Letter: Al Salam is what Carmel needs

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Editor,

The volcanic opposition that erupted following the Al Salam Foundation’s initiative to buy a piece of land for a mosque was an utter surprise. Such protests are seen against nuclear dump sites in one’s backyard but not against places of worship. This woke up the sleeping fervor of supporters, and thousands of letters to the Board of Zoning Appeals started pouring in. Numerous interfaith groups stood in solidarity with the local Muslim community.

After five years of struggle, many failures and intense effort, Carmel’s Muslim community finally found a home at Shelborne Road and 141st Street that is just right for their place of worship. Earlier, a number of landowners jacked up the price once they found out that the land was being bought for the mosque. Despite being one of the highly-educated, affluent and blessed ethnic groups of Carmel, Muslims have been praying in an approximately 400-sqaure-foot room for five years. Many of them own houses 10 times bigger than their mosque. Many times, they were rained out in the middle of their Iftar dinner in the open during Ramadan.

In an effort to reach a win-win solution, Al-Salam has bent backward to accommodate the concerns of the neighbors, and many of them have already been addressed. The size of the project is significantly reduced. In comparison to other churches, Mormon temples and non-for profit facilities dotting Shelborne Road, the Islamic Life Center is neither out of place nor a huge project. The January issue of Carmel Monthly depicted the before and after pictures of wonderful transformation of Carmel over last 20 years. If any of the objections raised against Islamic Life Center were equally applied to various projects, we would not have accomplished any of this progress that has made Carmel a world class city known for its arts, entertainment, diverse culture and roundabouts.

In fact, a worship center is not a commercial building. It’s a part of our civic fabric and should have a natural place in close proximity of residents. As a real-estate professional, I know that developments such as the ILC enrich the lives of residents. They put the city on the map as one of the best places to raise families. The first question I often get from various incoming Muslims: Is there a mosque nearby? Traffic flow is not a valid concern. Today’s solution is roundabouts; tomorrow we may be riding self-driven cars. Granting of the variance should simply be a formality as the project complies with all the regulations and enjoys the recommendation of the city staff.

Sad were City Councilor Ron Carter’s comments on the WFYI radio program, No Limits on Feb. 1. He said that the land would not fit Al Salam’s vision. The 14-acre parcel is too small, and the community did not do a good job in finding an appropriate place of worship. It is not his place to say that the community is ignorant of its own interest and insult the collective intelligence of the community. He called the mosque a commercial building and advised the BZA to mask the religious nature of the appeal, which is the very heart of the matter. The views sponsored by Carter are termites that can hollow the meaning of civil and religious liberties.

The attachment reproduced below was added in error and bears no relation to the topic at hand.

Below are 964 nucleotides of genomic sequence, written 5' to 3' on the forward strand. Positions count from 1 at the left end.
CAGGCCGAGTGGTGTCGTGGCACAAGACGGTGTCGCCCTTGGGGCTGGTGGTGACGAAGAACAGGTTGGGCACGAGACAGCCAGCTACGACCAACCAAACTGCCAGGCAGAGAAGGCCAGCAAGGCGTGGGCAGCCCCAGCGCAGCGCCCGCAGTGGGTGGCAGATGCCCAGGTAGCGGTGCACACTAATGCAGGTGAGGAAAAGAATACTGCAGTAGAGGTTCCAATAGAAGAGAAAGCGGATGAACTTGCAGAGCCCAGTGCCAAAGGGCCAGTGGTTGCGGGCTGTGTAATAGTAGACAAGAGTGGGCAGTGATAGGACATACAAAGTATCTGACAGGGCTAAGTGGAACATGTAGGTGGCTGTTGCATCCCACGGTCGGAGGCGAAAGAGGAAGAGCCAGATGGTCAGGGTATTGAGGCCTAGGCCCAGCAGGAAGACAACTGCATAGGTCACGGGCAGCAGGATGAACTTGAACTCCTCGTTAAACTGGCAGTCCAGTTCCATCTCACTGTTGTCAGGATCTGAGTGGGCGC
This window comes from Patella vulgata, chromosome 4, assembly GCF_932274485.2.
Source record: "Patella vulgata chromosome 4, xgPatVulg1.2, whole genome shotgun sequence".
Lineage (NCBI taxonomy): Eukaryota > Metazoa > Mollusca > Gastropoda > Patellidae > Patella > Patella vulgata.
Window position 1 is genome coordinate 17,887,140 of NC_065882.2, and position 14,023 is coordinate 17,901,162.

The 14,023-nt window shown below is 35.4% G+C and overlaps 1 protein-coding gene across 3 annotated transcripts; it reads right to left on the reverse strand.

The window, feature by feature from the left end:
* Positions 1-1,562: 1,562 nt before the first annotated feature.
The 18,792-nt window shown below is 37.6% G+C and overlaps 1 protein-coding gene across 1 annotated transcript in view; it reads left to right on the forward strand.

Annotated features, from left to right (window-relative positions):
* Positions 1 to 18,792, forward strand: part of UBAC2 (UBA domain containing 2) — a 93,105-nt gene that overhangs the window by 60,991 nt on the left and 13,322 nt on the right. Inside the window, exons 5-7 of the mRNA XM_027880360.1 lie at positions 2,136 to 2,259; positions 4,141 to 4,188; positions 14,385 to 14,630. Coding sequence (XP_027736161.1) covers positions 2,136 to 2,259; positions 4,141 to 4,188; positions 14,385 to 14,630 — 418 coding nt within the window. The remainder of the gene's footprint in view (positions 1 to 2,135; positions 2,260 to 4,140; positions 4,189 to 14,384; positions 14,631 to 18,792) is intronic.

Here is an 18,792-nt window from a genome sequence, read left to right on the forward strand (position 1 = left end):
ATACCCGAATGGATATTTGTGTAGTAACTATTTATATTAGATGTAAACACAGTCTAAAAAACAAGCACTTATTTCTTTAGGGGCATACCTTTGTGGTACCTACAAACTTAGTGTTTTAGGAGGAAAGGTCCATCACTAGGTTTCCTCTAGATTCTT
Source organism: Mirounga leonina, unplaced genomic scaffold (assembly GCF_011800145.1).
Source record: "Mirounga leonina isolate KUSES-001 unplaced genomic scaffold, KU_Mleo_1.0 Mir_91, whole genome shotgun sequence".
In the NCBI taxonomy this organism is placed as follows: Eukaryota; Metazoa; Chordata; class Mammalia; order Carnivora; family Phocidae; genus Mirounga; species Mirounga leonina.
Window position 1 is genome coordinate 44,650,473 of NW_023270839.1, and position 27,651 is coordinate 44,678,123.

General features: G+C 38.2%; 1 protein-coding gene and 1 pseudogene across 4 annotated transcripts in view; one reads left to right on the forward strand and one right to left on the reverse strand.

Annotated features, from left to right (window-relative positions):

The Islamic Life Center will add value, charm and diversity to the community. It will foster tolerance, peaceful coexistence and civic participation. It will attract scholars, leaders and philanthropists from all around. It will inspire and educate the coming generations. In fact, such institutions are helpful in combating extremism.

It will showcase our community as a bouquet of flowers where different colors exist side by side. Carmel is not a cactus which thrives in desert and pricks those who get close to it. Turning Al Salam down will eclipse the positive image of Carmel and engulf it in a national controversy while the region is trying to attract major businesses like Amazon. The denial will be a devastating blow to the sense of belonging of Carmel Muslims.

Maya Angelou, the great author, poet and civil right activist, educator and philanthropist once said, “I have learned that people will forget what you said, people will forget what you did, but people will never forget how you made them feel.” The Islamic Life Center is a matter of our identity. It’s a blueprint of our lifelong dream, future of our children and our gift to the Carmel and surrounding communities.

Al Salam is to be celebrated and not just tolerated. Any relegation will harm the social integration of the growing community of Carmel. Please support our dreams and right to worship.

Ali Akhtar Khan, Carmel

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